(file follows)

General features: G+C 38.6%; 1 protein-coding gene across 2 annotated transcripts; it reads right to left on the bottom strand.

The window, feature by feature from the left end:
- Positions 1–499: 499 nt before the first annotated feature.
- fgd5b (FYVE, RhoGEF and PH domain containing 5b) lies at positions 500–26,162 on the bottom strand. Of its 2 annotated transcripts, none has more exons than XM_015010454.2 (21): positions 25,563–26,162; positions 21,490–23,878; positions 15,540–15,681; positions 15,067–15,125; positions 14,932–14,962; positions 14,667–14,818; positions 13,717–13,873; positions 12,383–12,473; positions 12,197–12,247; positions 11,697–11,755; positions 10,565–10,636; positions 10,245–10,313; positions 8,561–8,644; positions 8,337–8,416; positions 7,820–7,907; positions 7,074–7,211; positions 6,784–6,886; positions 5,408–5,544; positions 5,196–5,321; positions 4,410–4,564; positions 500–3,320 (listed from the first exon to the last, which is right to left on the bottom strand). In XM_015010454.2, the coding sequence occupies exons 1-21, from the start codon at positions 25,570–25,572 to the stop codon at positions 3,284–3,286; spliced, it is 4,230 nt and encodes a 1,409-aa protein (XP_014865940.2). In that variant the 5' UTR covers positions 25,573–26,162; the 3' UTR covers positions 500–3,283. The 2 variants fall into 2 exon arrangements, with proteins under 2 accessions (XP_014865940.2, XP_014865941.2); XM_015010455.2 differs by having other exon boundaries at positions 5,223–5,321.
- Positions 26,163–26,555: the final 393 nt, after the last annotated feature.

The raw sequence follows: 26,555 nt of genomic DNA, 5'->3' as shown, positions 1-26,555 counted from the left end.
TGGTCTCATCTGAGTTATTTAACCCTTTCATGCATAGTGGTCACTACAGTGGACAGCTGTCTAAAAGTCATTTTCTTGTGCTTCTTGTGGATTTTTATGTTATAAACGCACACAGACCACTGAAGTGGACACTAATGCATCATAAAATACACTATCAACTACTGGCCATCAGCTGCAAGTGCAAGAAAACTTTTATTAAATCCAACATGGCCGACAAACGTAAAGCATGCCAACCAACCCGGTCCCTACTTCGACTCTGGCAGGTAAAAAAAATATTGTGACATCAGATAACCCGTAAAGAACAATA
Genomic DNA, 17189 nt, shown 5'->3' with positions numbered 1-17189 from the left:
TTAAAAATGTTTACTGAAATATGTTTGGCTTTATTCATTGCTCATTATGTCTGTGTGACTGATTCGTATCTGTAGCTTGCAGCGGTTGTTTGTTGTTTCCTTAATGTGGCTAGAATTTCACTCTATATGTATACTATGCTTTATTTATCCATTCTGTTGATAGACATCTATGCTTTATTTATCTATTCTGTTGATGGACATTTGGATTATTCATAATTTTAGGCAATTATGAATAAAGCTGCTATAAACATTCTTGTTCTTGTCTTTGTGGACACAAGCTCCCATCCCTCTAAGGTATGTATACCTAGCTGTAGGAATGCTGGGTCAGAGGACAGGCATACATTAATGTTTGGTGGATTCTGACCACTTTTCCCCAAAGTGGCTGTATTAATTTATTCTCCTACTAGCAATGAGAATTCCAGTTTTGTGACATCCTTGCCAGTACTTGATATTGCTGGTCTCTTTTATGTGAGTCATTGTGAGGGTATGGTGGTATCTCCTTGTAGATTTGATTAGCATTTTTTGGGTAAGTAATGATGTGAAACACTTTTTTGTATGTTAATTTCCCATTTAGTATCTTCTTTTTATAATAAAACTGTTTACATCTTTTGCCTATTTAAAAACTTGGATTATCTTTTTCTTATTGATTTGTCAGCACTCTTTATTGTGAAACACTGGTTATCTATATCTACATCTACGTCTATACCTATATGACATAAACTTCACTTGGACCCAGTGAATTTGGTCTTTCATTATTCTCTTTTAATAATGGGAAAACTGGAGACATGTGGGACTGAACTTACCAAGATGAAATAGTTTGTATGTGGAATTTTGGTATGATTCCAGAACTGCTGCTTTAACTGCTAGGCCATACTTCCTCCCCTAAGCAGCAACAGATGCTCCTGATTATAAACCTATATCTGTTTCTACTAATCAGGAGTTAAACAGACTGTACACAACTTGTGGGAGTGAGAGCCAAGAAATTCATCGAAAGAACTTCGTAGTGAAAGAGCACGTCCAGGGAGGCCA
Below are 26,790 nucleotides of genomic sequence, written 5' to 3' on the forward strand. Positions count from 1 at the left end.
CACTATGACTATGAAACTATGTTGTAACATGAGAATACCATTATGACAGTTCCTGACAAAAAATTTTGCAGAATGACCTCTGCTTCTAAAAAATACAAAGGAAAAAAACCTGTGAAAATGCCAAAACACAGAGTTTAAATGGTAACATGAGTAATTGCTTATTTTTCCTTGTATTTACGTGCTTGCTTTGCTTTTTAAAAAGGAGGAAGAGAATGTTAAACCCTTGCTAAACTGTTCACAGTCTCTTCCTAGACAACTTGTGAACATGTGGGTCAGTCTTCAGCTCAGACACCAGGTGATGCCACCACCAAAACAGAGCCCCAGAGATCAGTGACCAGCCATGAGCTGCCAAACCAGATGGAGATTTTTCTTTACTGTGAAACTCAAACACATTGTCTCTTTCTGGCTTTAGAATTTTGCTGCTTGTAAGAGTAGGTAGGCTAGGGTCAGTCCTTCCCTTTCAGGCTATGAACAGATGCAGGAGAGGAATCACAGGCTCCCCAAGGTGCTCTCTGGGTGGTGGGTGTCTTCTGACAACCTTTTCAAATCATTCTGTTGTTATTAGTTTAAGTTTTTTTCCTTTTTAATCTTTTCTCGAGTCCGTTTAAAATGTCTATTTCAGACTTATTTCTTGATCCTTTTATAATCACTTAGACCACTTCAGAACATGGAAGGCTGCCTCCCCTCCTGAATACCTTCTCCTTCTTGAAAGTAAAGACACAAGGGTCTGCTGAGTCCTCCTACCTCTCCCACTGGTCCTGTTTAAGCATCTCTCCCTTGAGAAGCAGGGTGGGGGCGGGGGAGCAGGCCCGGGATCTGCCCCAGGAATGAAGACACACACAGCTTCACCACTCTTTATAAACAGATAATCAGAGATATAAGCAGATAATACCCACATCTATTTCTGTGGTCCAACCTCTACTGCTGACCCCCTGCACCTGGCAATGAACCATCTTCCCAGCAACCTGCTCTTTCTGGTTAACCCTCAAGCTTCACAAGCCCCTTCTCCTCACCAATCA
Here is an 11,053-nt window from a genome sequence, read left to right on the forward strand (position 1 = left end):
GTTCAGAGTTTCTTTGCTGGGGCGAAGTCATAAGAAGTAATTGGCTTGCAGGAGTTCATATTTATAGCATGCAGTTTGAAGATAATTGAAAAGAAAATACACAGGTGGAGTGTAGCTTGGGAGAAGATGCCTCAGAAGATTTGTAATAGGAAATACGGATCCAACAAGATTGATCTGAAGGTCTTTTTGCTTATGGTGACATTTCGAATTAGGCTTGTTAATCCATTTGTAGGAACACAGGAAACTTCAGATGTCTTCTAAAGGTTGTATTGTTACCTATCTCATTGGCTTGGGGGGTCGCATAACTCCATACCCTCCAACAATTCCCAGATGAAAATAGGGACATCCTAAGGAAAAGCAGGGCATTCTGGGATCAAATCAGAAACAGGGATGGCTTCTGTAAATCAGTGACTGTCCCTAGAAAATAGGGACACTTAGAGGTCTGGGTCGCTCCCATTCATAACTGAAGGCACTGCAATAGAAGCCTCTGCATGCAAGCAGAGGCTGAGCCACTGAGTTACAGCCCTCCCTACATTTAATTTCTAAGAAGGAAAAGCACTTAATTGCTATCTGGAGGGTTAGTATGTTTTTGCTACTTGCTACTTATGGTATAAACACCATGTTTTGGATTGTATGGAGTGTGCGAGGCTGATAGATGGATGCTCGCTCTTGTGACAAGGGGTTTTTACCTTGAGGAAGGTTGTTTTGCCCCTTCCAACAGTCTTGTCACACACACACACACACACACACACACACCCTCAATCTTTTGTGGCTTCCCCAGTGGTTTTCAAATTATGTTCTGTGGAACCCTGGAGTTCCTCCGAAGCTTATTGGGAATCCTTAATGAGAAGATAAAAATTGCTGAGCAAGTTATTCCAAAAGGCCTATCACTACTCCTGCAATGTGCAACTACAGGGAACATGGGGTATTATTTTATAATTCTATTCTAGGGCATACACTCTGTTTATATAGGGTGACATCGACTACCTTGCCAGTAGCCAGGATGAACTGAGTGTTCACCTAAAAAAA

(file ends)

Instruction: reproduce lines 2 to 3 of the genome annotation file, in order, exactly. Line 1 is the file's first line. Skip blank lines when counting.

The window, feature by feature from the left end:
- Positions 1–499: 499 nt before the first annotated feature.